My point is though, that we are here to help, coax and cajole those whose confidence is lowest and whose lives are the most chaotic because that is where the need is greatest. Exclusion comes in many forms, but where there are people who have the courage to take control of their lives we should be going the extra distance to support them.

Independence Road @IndependenceRd is a joint project between Outset and Fredericks Foundation.

Making your mark

Thursday, July 24th, 2014

I am often asked: “What sort of businesses do you fund?” To which I never have a satisfactory answer. I often reel off the businesses from my last few panel meetings: surfboard repair; will writing; sandwich shop; furniture removals; car servicing; office rental; glamping – just to demonstrate that they are many and varied. There are some things we don’t fund, such as gambling, the sex trade, firearms and things which might bring the charity into disrepute. But there simply isn’t a helpful answer that says “Pick from this list and we will help you!”

One common red herring for people contemplating setting up their own business is that they need a brilliant and original idea. I am all for brilliant and original ideas, but I’m very comfortable with tried and tested formulas too. I was at a recent event where people were encouraged to stand up and outline their business ideas. There was loads of enthusiasm and cheerleading in the room. But when one man said he wanted to open a simple ordinary cafe this was met with a ‘Surely what you mean is you want to ‘start’ with a simple cafe, and then develop a chain before moving onward to world domination?’ No, I just want to open a friendly cafe with me running it and my wife and son helping.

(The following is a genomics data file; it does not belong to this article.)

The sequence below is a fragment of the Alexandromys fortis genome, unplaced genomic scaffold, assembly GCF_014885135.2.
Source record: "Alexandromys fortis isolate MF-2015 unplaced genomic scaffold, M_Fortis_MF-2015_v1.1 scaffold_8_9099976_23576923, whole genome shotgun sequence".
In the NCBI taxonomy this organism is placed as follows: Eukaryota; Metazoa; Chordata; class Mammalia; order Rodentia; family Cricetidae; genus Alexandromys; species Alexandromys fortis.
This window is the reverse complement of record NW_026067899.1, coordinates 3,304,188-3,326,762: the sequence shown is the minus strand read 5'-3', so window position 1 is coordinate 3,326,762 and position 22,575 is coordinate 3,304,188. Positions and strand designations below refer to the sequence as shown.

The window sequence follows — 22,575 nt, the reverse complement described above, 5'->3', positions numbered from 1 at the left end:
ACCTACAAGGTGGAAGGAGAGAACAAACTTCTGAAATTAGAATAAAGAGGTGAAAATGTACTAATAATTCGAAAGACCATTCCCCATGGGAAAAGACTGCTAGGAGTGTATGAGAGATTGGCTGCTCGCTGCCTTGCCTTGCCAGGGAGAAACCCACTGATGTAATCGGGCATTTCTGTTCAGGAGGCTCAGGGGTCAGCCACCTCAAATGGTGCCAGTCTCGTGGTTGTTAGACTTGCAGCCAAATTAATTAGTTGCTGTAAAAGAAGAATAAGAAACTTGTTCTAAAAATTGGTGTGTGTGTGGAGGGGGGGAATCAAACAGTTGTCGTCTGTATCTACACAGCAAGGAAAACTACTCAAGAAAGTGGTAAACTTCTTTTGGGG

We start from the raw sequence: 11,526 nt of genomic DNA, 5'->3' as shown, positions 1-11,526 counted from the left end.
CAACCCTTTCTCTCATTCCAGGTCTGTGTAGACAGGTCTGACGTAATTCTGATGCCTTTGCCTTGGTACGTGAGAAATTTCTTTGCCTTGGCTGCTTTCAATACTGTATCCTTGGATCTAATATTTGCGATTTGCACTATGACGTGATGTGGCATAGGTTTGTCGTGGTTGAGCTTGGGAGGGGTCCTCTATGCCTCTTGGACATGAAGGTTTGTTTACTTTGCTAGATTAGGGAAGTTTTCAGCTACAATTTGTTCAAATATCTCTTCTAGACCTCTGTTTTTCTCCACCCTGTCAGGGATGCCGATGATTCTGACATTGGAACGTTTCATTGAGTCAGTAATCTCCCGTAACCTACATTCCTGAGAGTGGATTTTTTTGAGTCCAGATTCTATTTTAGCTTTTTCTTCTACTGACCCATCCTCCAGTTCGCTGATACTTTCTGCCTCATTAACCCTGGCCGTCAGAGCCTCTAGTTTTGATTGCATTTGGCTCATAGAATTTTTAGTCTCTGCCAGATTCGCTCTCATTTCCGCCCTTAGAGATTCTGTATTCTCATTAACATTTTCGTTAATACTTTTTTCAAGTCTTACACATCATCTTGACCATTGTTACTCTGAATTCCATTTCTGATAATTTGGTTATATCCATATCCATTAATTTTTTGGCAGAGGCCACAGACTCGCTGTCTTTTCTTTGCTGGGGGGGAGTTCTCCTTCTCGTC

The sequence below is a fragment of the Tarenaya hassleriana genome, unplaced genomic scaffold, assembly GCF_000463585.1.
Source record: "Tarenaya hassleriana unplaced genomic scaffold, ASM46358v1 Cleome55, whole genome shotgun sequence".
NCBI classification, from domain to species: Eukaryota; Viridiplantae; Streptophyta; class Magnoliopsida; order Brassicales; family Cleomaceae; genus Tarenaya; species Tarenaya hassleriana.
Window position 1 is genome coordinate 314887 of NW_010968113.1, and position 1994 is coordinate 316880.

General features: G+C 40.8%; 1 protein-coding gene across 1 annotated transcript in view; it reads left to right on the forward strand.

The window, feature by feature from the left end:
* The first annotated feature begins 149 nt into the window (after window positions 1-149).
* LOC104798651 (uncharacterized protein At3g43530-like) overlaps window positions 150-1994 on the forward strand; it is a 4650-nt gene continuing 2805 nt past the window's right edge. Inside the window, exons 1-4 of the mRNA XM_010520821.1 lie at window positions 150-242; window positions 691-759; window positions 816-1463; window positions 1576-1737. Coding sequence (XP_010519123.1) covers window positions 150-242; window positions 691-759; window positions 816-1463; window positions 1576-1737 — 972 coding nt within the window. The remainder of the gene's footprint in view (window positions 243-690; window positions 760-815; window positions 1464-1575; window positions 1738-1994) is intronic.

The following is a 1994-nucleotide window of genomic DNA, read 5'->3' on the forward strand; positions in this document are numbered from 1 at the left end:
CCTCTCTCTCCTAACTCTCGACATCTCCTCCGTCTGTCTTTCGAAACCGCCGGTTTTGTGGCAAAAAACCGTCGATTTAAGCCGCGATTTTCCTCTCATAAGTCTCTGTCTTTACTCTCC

Fredericks would love to help you to achieve world domination. In fact, when your business idea goes global, we will knock on your door and ask you to help some people just like you used to be. Many a great business started in a garage or kitchen at home and we are always excited by enthusiastic entrepreneurs.

The vast majority of our clients, though, just want to run a simple business that will earn them a living. They would all love that business to grow and become something that they can sell or pass to others. But they are all fairly happy if it can simply support them and their family. That is as real and as brilliant an ambition as you may ever need.

So to return to the original question: the answer is that it is not about the type of business, it is about the type of person. Are you adaptable, flexible, hard-working, resilient, imaginative? Do you listen to advice and share your experiences? Do you accept help? Are you good at what you do? These are the qualities our panels look for in prospective borrowers. you don’t need to conquer the world, just make a mark on your own world.